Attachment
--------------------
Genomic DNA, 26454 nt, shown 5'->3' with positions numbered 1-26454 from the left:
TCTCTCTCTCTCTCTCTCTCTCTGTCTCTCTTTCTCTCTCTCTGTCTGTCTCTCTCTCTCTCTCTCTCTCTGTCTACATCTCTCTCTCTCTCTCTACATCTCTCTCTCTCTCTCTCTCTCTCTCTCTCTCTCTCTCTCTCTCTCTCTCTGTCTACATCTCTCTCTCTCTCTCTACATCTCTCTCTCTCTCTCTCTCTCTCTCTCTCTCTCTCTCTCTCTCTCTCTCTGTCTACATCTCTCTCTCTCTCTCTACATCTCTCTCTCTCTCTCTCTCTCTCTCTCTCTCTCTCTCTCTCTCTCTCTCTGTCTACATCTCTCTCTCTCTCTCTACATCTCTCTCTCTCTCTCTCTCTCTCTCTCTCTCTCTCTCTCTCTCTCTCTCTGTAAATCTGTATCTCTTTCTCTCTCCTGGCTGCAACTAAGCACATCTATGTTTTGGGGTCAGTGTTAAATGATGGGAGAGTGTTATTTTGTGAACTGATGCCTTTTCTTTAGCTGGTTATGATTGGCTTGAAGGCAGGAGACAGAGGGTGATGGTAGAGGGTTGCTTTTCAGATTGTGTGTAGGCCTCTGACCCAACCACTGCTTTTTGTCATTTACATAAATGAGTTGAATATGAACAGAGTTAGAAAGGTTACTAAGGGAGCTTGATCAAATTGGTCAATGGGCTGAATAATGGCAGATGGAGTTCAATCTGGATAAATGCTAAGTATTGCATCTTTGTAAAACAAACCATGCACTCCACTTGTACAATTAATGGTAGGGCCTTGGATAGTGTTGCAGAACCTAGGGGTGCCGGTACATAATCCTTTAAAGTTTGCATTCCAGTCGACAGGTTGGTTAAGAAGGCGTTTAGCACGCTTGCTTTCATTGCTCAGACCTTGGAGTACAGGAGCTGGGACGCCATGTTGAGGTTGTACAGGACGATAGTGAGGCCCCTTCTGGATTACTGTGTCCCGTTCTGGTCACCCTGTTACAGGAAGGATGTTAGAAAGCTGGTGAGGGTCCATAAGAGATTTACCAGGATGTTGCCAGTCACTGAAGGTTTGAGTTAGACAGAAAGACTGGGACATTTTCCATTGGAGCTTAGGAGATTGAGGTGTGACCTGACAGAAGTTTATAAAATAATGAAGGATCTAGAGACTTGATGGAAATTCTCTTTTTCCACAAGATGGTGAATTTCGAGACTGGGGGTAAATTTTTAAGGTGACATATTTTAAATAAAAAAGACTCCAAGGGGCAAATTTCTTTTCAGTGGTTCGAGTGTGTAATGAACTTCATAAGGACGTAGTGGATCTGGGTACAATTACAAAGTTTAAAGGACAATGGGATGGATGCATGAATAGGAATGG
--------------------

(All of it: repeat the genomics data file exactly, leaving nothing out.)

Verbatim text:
Genomic DNA, 26454 nt, shown 5'->3' with positions numbered 1-26454 from the left:
TCTCTCTCTCTCTCTCTCTCTCTGTCTCTCTTTCTCTCTCTCTGTCTGTCTCTCTCTCTCTCTCTCTCTCTGTCTACATCTCTCTCTCTCTCTCTACATCTCTCTCTCTCTCTCTCTCTCTCTCTCTCTCTCTCTCTCTCTCTCTCTCTGTCTACATCTCTCTCTCTCTCTCTACATCTCTCTCTCTCTCTCTCTCTCTCTCTCTCTCTCTCTCTCTCTCTCTCTCTGTCTACATCTCTCTCTCTCTCTCTACATCTCTCTCTCTCTCTCTCTCTCTCTCTCTCTCTCTCTCTCTCTCTCTCTCTGTCTACATCTCTCTCTCTCTCTCTACATCTCTCTCTCTCTCTCTCTCTCTCTCTCTCTCTCTCTCTCTCTCTCTCTCTGTAAATCTGTATCTCTTTCTCTCTCCTGGCTGCAACTAAGCACATCTATGTTTTGGGGTCAGTGTTAAATGATGGGAGAGTGTTATTTTGTGAACTGATGCCTTTTCTTTAGCTGGTTATGATTGGCTTGAAGGCAGGAGACAGAGGGTGATGGTAGAGGGTTGCTTTTCAGATTGTGTGTAGGCCTCTGACCCAACCACTGCTTTTTGTCATTTACATAAATGAGTTGAATATGAACAGAGTTAGAAAGGTTACTAAGGGAGCTTGATCAAATTGGTCAATGGGCTGAATAATGGCAGATGGAGTTCAATCTGGATAAATGCTAAGTATTGCATCTTTGTAAAACAAACCATGCACTCCACTTGTACAATTAATGGTAGGGCCTTGGATAGTGTTGCAGAACCTAGGGGTGCCGGTACATAATCCTTTAAAGTTTGCATTCCAGTCGACAGGTTGGTTAAGAAGGCGTTTAGCACGCTTGCTTTCATTGCTCAGACCTTGGAGTACAGGAGCTGGGACGCCATGTTGAGGTTGTACAGGACGATAGTGAGGCCCCTTCTGGATTACTGTGTCCCGTTCTGGTCACCCTGTTACAGGAAGGATGTTAGAAAGCTGGTGAGGGTCCATAAGAGATTTACCAGGATGTTGCCAGTCACTGAAGGTTTGAGTTAGACAGAAAGACTGGGACATTTTCCATTGGAGCTTAGGAGATTGAGGTGTGACCTGACAGAAGTTTATAAAATAATGAAGGATCTAGAGACTTGATGGAAATTCTCTTTTTCCACAAGATGGTGAATTTCGAGACTGGGGGTAAATTTTTAAGGTGACATATTTTAAATAAAAAAGACTCCAAGGGGCAAATTTCTTTTCAGTGGTTCGAGTGTGTAATGAACTTCATAAGGACGTAGTGGATCTGGGTACAATTACAAAGTTTAAAGGACAATGGGATGGATGCATGAATAGGAATGG